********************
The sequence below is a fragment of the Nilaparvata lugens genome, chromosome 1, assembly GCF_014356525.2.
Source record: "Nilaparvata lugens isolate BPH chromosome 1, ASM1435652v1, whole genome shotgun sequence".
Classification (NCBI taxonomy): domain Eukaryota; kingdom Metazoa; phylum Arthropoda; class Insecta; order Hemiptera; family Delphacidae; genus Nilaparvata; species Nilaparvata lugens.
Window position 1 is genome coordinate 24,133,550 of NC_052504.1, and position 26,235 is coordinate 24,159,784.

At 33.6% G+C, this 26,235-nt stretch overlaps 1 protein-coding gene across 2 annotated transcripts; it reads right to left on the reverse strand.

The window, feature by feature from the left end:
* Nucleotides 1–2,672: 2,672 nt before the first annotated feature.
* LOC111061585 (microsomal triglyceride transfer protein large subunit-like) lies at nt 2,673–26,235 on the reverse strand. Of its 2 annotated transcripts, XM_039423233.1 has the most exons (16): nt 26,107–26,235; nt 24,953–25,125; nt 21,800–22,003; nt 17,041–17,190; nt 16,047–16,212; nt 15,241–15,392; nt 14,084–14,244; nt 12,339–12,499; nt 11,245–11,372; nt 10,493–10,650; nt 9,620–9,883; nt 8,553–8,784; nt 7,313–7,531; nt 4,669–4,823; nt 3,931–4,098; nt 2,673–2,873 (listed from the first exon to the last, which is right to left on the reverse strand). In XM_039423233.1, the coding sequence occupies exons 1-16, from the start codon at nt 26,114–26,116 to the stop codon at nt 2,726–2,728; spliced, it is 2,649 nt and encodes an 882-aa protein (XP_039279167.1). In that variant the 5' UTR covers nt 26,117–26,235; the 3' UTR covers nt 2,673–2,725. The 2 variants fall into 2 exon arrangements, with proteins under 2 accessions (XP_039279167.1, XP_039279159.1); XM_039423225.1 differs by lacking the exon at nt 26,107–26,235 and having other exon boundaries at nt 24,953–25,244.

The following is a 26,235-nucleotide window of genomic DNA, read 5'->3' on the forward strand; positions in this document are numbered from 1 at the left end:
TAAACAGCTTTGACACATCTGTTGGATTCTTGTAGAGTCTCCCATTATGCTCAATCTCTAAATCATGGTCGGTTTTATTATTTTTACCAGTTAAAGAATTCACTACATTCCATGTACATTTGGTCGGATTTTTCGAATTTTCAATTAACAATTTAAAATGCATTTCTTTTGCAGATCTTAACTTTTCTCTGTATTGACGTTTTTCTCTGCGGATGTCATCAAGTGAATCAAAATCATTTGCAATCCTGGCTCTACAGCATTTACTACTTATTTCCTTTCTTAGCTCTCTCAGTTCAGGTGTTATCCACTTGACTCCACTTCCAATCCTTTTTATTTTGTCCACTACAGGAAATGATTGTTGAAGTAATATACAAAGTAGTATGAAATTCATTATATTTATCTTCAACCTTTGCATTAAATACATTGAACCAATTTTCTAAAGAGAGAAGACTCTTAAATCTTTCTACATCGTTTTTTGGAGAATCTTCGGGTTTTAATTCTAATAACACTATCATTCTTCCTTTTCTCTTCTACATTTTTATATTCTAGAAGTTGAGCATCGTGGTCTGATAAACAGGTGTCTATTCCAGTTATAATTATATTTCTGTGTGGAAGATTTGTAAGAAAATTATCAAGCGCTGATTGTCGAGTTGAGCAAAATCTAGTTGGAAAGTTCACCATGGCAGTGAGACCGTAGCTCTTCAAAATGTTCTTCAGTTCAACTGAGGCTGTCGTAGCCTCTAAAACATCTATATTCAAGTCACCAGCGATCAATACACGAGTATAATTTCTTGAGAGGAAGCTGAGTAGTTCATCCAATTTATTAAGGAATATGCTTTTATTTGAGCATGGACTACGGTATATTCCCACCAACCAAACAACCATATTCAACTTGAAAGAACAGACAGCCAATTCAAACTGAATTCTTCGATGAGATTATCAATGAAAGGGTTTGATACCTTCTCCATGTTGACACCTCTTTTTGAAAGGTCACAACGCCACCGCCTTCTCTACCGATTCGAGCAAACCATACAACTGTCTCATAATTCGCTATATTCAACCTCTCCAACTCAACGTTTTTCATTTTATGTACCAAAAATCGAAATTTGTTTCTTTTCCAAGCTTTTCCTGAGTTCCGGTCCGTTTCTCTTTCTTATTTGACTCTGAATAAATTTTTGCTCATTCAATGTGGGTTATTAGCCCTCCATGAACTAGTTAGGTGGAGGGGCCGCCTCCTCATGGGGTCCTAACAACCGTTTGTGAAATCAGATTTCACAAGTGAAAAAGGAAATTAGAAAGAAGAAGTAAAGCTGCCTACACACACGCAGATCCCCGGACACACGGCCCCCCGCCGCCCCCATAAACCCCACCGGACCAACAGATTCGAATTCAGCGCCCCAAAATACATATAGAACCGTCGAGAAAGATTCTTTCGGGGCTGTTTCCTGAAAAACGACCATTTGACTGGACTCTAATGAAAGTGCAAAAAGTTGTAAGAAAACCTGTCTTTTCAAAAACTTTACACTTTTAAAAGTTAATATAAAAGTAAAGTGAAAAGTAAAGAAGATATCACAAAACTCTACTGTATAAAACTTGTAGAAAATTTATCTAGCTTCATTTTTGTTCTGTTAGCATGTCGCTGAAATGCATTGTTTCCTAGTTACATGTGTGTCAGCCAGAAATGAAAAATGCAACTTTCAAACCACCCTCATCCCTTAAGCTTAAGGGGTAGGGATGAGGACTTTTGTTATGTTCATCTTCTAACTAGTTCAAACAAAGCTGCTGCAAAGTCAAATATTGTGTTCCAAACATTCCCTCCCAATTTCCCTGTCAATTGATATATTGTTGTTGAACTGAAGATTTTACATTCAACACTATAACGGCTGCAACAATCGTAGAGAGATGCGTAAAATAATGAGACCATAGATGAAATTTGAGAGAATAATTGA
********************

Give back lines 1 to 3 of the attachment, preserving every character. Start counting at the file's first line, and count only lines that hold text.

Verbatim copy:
The sequence below is a fragment of the Nilaparvata lugens genome, chromosome 1, assembly GCF_014356525.2.
Source record: "Nilaparvata lugens isolate BPH chromosome 1, ASM1435652v1, whole genome shotgun sequence".
Classification (NCBI taxonomy): domain Eukaryota; kingdom Metazoa; phylum Arthropoda; class Insecta; order Hemiptera; family Delphacidae; genus Nilaparvata; species Nilaparvata lugens.